background
logotype
image1 image2 image3

Nigerian Field Society

 

Trip to: Kaldi coffee
Date: Saturday 13 June 2015

Trip Leader: Sanne Steemers
Trip Report: Diane Lemieux

On Saturday 13 June, 27 NFS members departed from Paradise Marina, headed for Kaldi Africa, Nigeria’s premier coffee roaster. Sanne Steemers, the organiser of this event, was so organised that we departed on time, just after 10:00 as planned.

Kaldi Coffee is located in Ilupeju, and is easily accessible from Third Mainland Bridge. It is housed in a beautifully transformed building that was originally a foundry. We were greeted by the lovely founder/manager of Kaldi, Dr Nasra Ali. Her staff served us a delectable cup of coffee or tea of our choice as we viewed a video describing the production of coffee, from the planting of the plant to the cup of cappuccino in our hand.

Alfred Mwai, Chief Barista, roaster and coffee expert, gave us a demonstration on how to taste coffee. He prepared 5 cups of coffee from different freshly roasted and ground and showed us how to slurp the coffee, a bit like tasting wine, to get the maximum flavour. He told us how the different tastes varied according to the type of bean, the earth it was grown in, the process of drying the freshly plucked berries and finally the roasting.

Dr Ali and Mr Mwai, both from Kenya, passionate about the perfection of their product. As we visited the premises, including several minutes in the roastery where we could smell the coffee’s slow progress from sweet beige bean to chocolaty medium roast, we were compelled by their vision and determination to see their dream come true.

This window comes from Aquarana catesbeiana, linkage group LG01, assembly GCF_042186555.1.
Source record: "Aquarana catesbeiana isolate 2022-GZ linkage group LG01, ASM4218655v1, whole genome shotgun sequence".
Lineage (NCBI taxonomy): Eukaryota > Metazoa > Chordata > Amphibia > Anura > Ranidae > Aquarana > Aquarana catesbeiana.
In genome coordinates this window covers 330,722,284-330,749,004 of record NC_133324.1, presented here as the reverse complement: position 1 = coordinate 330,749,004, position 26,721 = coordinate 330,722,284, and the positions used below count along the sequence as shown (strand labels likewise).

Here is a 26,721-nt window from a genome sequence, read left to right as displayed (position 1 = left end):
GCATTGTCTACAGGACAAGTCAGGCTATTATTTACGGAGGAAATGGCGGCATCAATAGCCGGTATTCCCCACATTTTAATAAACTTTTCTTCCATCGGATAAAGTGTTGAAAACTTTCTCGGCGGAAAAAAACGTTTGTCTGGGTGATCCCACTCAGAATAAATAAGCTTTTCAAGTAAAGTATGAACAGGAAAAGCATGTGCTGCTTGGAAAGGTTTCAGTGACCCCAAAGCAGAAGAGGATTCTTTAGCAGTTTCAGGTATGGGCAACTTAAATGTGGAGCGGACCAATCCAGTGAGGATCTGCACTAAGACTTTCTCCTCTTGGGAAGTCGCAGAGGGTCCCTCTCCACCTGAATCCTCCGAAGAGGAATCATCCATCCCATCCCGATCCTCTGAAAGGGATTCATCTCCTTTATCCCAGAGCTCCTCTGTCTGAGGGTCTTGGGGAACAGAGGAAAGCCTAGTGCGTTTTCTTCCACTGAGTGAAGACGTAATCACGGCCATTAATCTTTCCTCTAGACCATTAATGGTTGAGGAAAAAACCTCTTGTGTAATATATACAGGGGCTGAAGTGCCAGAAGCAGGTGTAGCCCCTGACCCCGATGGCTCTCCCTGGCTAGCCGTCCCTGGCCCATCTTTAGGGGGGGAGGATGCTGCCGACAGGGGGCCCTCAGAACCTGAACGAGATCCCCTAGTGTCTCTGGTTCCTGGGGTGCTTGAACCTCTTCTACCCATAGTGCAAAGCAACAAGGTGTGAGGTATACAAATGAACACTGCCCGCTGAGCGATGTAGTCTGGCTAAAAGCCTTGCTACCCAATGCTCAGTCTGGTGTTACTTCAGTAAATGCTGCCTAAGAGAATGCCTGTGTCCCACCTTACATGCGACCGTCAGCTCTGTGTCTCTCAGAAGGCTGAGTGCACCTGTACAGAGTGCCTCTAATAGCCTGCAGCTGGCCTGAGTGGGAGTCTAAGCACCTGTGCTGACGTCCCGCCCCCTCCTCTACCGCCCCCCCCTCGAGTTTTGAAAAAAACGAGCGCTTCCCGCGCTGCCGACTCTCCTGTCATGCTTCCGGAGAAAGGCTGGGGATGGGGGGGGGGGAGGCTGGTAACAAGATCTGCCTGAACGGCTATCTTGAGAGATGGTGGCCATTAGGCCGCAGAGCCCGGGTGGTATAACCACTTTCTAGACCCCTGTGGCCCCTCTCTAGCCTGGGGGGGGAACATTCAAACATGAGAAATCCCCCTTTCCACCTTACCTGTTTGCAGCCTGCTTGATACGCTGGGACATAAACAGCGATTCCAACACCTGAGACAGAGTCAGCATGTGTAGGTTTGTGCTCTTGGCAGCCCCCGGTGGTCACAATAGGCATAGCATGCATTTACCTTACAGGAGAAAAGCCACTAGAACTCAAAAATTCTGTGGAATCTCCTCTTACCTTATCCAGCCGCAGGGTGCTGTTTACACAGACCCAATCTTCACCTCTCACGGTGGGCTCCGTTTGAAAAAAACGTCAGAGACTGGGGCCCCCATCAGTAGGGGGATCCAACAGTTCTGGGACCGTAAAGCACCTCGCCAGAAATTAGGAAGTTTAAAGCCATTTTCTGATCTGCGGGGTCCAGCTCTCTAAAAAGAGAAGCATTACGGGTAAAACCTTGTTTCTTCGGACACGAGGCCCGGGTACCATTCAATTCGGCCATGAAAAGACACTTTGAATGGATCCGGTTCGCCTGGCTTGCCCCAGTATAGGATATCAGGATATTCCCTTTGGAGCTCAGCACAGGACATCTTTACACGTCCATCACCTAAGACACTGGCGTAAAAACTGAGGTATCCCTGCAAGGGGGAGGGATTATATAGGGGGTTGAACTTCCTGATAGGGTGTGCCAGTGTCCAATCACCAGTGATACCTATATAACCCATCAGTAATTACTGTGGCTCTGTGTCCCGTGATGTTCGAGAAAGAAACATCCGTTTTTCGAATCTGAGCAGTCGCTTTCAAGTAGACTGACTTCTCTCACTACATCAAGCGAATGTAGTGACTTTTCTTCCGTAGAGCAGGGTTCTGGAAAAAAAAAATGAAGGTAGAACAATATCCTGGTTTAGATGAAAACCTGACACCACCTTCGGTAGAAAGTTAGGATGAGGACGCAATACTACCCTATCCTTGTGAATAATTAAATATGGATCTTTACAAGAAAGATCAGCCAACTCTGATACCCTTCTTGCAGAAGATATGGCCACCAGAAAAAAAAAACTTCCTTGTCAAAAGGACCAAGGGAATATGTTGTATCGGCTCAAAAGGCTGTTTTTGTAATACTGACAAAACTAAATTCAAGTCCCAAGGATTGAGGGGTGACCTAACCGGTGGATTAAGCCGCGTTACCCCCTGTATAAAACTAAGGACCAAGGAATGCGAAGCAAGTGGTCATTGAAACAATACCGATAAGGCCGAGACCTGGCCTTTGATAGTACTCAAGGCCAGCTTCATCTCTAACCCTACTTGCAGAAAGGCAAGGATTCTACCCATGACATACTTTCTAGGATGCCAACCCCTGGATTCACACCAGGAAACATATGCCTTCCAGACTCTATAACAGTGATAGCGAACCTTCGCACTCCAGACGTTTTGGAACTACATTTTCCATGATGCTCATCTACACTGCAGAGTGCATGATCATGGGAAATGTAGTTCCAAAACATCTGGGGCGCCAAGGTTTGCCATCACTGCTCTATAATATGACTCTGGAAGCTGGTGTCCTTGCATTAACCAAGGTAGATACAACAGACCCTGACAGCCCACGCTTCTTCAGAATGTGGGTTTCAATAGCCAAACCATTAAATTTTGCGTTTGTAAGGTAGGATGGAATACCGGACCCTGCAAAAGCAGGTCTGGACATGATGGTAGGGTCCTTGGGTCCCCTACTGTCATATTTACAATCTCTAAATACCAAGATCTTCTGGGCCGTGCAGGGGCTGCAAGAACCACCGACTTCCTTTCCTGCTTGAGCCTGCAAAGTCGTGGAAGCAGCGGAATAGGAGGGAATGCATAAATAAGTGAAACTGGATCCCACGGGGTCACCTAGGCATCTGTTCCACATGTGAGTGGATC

Kaldi Africa’s mission is to roast the finest, hand selected, export beans available from the premier coffee growing regions of Africa. Coffee is hand-roasted in small batches using state-of-the-art equipment for maximum quality and freshness. They import raw materials from Rwanda, Ethiopia and their native Kenya, and are helping Nigerian growers improve their technique to bring up the quality of their product to world standards.

At the end of our tour, we were able to buy fresh coffee, tea (green, black and purple!) and Nigerian cocoa from them. Did you know that once roasted, coffee beans stay fresh for only about 6 weeks? The stuff you get in those little capsules is not only not fresh, it is also affected by the plastic they are kept in. Kaldi Africa is looking into making aluminium capsules that will allow you to drink quality coffee in a convenient manner. And contrary to what everyone says, don’t put your beans in the freezer: when you thaw them, moisture creeps into the beans and changes the flavour.



2017  Nigerian Field Society